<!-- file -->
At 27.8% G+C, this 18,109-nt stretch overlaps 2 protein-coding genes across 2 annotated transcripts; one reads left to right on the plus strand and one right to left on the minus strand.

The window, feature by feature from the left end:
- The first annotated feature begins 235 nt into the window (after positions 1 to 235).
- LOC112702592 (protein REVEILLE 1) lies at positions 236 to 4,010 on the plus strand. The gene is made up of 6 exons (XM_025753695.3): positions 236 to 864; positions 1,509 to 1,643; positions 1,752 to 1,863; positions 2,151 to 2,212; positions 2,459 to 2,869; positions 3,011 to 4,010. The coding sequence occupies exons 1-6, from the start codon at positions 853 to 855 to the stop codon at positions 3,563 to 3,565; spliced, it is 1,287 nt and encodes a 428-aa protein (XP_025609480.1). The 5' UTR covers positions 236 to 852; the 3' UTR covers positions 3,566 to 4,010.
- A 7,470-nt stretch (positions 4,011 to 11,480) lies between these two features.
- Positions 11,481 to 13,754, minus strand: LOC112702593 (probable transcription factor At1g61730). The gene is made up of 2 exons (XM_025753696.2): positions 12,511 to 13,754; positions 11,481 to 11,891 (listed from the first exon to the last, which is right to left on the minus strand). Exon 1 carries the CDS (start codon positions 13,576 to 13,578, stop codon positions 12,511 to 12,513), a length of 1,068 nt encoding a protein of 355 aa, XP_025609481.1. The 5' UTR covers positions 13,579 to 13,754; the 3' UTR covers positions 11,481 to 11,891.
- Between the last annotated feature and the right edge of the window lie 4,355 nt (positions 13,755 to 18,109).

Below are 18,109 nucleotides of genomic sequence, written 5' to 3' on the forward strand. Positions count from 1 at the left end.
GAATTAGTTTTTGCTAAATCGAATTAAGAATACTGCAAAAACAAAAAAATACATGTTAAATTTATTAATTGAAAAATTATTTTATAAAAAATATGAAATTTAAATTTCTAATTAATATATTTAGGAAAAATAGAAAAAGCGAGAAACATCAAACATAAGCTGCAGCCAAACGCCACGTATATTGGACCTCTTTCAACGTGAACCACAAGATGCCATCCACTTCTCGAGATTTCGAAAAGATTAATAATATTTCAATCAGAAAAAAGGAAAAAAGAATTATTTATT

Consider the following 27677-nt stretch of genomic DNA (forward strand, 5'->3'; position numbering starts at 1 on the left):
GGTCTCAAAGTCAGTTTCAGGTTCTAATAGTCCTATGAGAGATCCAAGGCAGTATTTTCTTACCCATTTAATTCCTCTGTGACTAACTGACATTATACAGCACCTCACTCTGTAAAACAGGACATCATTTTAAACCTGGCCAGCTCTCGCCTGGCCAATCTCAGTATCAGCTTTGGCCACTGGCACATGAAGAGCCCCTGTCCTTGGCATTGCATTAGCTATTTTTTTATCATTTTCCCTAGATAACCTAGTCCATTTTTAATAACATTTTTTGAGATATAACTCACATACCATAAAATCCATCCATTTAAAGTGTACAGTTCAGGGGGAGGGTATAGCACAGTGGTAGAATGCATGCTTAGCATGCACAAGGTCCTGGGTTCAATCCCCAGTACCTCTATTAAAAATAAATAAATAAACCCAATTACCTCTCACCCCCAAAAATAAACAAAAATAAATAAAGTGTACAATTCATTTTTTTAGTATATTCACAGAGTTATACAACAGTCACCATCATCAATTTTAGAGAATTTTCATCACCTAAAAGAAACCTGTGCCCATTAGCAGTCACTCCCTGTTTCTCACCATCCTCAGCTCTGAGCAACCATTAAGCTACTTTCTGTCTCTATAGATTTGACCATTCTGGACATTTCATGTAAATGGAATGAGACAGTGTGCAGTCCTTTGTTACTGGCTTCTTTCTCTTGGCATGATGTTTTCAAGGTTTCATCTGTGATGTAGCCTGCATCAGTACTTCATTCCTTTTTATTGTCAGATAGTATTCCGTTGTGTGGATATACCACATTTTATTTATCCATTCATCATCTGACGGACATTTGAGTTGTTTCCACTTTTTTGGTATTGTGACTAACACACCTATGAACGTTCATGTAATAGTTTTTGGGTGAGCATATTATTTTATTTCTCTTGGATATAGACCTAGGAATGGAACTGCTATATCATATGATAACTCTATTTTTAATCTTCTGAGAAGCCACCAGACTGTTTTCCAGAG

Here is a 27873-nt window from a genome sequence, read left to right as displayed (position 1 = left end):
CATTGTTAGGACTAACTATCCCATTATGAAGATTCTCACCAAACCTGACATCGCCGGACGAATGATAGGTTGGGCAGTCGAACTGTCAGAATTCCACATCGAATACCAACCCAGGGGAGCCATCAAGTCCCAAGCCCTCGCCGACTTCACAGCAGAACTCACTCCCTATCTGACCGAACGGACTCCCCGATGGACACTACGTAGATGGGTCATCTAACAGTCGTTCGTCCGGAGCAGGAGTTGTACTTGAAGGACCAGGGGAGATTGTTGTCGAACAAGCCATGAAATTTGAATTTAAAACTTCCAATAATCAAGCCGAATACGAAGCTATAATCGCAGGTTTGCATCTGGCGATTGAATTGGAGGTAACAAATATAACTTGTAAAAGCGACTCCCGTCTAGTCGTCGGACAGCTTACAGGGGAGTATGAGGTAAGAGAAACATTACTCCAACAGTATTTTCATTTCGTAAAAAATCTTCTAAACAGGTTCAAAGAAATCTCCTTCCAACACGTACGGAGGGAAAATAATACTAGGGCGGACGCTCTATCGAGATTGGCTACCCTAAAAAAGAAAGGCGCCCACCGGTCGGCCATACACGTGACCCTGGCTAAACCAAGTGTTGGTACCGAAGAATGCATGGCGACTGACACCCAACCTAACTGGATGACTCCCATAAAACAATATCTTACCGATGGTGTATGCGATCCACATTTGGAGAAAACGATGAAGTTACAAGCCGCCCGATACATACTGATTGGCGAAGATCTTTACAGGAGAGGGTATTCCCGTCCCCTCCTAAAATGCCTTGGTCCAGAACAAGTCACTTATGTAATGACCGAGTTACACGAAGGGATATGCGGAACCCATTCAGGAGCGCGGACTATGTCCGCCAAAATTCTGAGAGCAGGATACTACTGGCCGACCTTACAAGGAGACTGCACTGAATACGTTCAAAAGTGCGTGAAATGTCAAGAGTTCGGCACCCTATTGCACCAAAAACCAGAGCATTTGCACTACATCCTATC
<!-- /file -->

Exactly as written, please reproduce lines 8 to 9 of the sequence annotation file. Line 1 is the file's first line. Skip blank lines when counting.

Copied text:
Below are 18,109 nucleotides of genomic sequence, written 5' to 3' on the forward strand. Positions count from 1 at the left end.
GAATTAGTTTTTGCTAAATCGAATTAAGAATACTGCAAAAACAAAAAAATACATGTTAAATTTATTAATTGAAAAATTATTTTATAAAAAATATGAAATTTAAATTTCTAATTAATATATTTAGGAAAAATAGAAAAAGCGAGAAACATCAAACATAAGCTGCAGCCAAACGCCACGTATATTGGACCTCTTTCAACGTGAACCACAAGATGCCATCCACTTCTCGAGATTTCGAAAAGATTAATAATATTTCAATCAGAAAAAAGGAAAAAAGAATTATTTATT